LFP Payment Model a "game changer" for family physician

Apr 8, 2024

Dr Leo Dai’s workday doesn’t end when his Burnaby clinic closes.

The family physician works late into the night poring over lab reports and updating patient charts. For nine years—before the Longitudinal Family Physician (LFP) Payment Model came into effect in February 2023 —he did that paperwork for free because he couldn’t bill for it.

Now, thanks to the LFP model, he is paid for everything he does to care for his 2,000-patient panel, including patient visits, care coordination, and required paperwork. 

“I practiced under fee-for-service for quite a long time and LFP was quite refreshing,” says Dr Dai, currently serving as the Board Chair of the Burnaby Division Family Practice. “Changing over to LFP did not really give me the opportunity to spend more time or expand my panel because I was already at full capacity. But what LFP did for me, is it really compensated me for all the work I was already doing for free.” 

Read more about the LFP Payment Model:

The new LFP Payment Model came in response to an urgent need to retain and attract family physicians in community longitudinal practice by compensating them appropriately for the work they do. 

Dr Dai says the model is working. The program meant his clinic was able to recruit five full-time equivalents of family doctors, resulting in expanded cross-coverage and same-day appointments for his patients, who are mostly Chinese speaking. If he’s busy, patients who need urgent care are more likely now to get care from another doctor on the day they need it.

Many of the new physicians came from other provinces like Alberta — as well as two from the United States.

“After the LFP came out, BC became the most attractive place for family doctors,” Dr Dai says. “We were able to recruit quite a few doctors who started in longitudinal care, and they wouldn’t have done so if not for the LFP model.

“Since LFP gave us more FTEs (full-time equivalents), it increased our ability to cross cover. We tried to make same-day appointments available even before LFP, but LFP definitely made it easier,” he says.

Dr Dai says the model allows new physicians in his clinic to chart their own course in terms of patient loads and work-life balance. This, in turn, means more quality care for patients.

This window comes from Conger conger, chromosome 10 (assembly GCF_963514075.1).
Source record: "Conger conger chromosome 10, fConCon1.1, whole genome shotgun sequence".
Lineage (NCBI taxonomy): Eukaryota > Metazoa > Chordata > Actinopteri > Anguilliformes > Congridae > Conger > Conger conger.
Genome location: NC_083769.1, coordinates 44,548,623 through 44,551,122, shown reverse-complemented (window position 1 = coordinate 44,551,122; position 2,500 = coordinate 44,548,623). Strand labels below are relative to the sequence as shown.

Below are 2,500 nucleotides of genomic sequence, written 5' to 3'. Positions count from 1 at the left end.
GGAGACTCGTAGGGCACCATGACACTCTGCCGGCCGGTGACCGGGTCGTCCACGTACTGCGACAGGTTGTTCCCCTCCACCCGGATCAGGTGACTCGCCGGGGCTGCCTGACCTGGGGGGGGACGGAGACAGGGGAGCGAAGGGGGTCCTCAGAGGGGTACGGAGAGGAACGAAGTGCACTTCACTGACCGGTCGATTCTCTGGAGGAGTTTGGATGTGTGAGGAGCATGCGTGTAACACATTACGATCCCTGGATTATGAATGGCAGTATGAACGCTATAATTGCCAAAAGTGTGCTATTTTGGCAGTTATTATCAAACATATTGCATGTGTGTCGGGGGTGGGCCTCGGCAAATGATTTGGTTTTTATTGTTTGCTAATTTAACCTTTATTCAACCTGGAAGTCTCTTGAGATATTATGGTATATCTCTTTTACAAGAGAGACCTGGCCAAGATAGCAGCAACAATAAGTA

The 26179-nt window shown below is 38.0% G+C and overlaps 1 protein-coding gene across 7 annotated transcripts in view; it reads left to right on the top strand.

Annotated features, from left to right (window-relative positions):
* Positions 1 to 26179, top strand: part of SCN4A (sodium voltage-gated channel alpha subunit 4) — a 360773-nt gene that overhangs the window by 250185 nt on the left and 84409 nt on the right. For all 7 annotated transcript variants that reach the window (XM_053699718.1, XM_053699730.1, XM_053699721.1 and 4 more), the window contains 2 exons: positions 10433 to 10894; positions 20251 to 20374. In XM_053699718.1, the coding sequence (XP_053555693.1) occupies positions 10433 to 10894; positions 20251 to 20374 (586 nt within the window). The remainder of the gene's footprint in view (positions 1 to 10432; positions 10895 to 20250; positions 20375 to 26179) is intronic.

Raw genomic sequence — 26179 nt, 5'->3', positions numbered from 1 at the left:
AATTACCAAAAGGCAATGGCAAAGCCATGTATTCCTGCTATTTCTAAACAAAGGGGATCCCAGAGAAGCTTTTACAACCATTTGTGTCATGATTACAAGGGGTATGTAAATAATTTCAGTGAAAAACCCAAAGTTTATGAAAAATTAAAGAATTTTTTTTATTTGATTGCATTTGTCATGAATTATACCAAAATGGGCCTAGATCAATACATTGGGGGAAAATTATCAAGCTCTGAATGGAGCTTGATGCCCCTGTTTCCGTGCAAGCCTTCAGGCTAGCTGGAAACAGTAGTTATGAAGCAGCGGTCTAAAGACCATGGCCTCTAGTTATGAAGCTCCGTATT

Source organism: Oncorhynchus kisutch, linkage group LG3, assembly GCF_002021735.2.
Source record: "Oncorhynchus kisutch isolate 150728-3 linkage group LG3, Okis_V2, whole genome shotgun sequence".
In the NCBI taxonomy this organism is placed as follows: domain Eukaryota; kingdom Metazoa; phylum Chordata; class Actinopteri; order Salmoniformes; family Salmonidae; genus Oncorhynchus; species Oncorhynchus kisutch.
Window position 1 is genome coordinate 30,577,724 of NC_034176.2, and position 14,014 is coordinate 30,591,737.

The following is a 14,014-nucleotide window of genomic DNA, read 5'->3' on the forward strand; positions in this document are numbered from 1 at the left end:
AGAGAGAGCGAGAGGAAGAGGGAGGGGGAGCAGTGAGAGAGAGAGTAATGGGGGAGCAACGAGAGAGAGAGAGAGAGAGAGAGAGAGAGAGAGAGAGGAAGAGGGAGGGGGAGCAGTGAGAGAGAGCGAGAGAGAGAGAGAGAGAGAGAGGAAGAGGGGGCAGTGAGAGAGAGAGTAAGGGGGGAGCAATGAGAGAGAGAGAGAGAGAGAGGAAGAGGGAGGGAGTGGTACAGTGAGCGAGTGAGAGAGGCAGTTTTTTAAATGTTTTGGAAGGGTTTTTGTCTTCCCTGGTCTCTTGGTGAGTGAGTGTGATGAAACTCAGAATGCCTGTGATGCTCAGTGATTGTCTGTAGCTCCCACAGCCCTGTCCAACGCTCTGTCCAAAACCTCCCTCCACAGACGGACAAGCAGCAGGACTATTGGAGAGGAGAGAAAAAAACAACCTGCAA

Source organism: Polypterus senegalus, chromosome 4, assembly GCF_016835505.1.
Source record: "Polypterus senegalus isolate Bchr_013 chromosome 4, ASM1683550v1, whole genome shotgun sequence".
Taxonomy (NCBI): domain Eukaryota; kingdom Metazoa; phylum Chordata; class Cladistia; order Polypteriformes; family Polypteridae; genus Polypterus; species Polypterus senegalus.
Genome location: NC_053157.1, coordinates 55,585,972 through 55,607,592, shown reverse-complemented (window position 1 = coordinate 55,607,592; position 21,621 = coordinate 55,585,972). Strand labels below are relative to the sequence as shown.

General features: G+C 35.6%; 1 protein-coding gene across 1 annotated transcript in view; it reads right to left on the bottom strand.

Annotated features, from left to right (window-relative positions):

“They have that time to really get to know their patients, to build their panels and to review those old records,” he says. 

“It’s very different for doctors new to practice because now they have the choice to not see patients as quickly as I have been. They have the option to really take their time and provide quality care. Not saying my practice is not quality care, I’m just so used to going at a certain pace,” he says.

For Dr Dai, who has an established practice, the model has translated into a pay boost, compensating him for everything he does in a day while covering the rising costs of running a practice.

In the past, he would have had to see more than three patients per hour to sustain his overhead. This was tough because besides patient visits, Dr Dai is the medical director of his group practice, dealing with patient complaints, college requirements, supervising provisionally licensed physicians, and medical teaching. 

When he previously brought in a student, Dr Dai says he would lose money because he had to book fewer patients. Now he gets paid at least $130 per hour regardless of the number of patients he sees while teaching. 

“We don’t get much of a stipend having learners around so it was a bit of a pay cut for doing work we enjoy doing and I feel we should be doing. And it’s nice the longitudinal fee code does compensate for that teaching,” Dr Dai says.

The new time fee codes also kick in for mental health visits. Under the old model, Dr Dai would spend up to two hours with a patient “who needs to be listened to and needs the time,” but could only bill $50 for a counselling visit. The LFP model means he receives $25 per visit and $130 per hour. 

“That’s a huge difference if I need to spend that time,” he says.

Dr Dai says he expects the LFP model will make it easier for him to slow down when he’s ready. But some of his colleagues are finding they do not want to leave.

“It is a game changer,” says Dr Dai. “Interestingly, in our practice we have a few physicians nearing retirement, and they told us that because of the LFP they want to work a bit longer.”